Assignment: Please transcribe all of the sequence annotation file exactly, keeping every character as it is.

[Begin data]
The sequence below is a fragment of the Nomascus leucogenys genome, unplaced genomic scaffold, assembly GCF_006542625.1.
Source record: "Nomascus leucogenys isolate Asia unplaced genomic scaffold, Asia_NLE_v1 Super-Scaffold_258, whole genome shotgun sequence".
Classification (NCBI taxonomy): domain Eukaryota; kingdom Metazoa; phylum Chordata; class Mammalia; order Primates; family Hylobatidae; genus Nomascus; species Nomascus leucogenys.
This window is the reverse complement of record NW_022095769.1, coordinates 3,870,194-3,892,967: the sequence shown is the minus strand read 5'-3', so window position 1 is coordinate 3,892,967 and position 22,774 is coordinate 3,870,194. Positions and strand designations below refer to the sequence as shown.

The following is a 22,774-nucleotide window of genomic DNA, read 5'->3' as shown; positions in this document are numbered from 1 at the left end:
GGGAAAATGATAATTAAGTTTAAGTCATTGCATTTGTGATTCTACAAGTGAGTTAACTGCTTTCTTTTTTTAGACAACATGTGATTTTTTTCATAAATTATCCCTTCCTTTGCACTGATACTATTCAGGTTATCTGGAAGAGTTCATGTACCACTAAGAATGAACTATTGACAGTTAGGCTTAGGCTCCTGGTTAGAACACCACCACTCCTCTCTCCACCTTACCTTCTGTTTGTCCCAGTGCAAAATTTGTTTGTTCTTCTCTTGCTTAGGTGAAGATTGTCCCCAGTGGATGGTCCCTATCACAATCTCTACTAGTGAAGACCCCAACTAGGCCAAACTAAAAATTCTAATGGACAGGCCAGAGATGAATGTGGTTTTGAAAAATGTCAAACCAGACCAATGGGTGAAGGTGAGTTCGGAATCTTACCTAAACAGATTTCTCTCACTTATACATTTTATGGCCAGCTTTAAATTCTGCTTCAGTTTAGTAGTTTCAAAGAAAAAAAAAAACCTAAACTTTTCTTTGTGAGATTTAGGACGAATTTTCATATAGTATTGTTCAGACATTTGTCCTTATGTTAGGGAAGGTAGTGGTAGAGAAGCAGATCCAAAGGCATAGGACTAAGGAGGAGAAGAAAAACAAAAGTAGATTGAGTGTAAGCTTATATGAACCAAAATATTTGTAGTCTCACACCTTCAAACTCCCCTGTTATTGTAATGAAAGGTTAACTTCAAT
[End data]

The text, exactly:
The sequence below is a fragment of the Nomascus leucogenys genome, unplaced genomic scaffold, assembly GCF_006542625.1.
Source record: "Nomascus leucogenys isolate Asia unplaced genomic scaffold, Asia_NLE_v1 Super-Scaffold_258, whole genome shotgun sequence".
Classification (NCBI taxonomy): domain Eukaryota; kingdom Metazoa; phylum Chordata; class Mammalia; order Primates; family Hylobatidae; genus Nomascus; species Nomascus leucogenys.
This window is the reverse complement of record NW_022095769.1, coordinates 3,870,194-3,892,967: the sequence shown is the minus strand read 5'-3', so window position 1 is coordinate 3,892,967 and position 22,774 is coordinate 3,870,194. Positions and strand designations below refer to the sequence as shown.

The following is a 22,774-nucleotide window of genomic DNA, read 5'->3' as shown; positions in this document are numbered from 1 at the left end:
GGGAAAATGATAATTAAGTTTAAGTCATTGCATTTGTGATTCTACAAGTGAGTTAACTGCTTTCTTTTTTTAGACAACATGTGATTTTTTTCATAAATTATCCCTTCCTTTGCACTGATACTATTCAGGTTATCTGGAAGAGTTCATGTACCACTAAGAATGAACTATTGACAGTTAGGCTTAGGCTCCTGGTTAGAACACCACCACTCCTCTCTCCACCTTACCTTCTGTTTGTCCCAGTGCAAAATTTGTTTGTTCTTCTCTTGCTTAGGTGAAGATTGTCCCCAGTGGATGGTCCCTATCACAATCTCTACTAGTGAAGACCCCAACTAGGCCAAACTAAAAATTCTAATGGACAGGCCAGAGATGAATGTGGTTTTGAAAAATGTCAAACCAGACCAATGGGTGAAGGTGAGTTCGGAATCTTACCTAAACAGATTTCTCTCACTTATACATTTTATGGCCAGCTTTAAATTCTGCTTCAGTTTAGTAGTTTCAAAGAAAAAAAAAAACCTAAACTTTTCTTTGTGAGATTTAGGACGAATTTTCATATAGTATTGTTCAGACATTTGTCCTTATGTTAGGGAAGGTAGTGGTAGAGAAGCAGATCCAAAGGCATAGGACTAAGGAGGAGAAGAAAAACAAAAGTAGATTGAGTGTAAGCTTATATGAACCAAAATATTTGTAGTCTCACACCTTCAAACTCCCCTGTTATTGTAATGAAAGGTTAACTTCAAT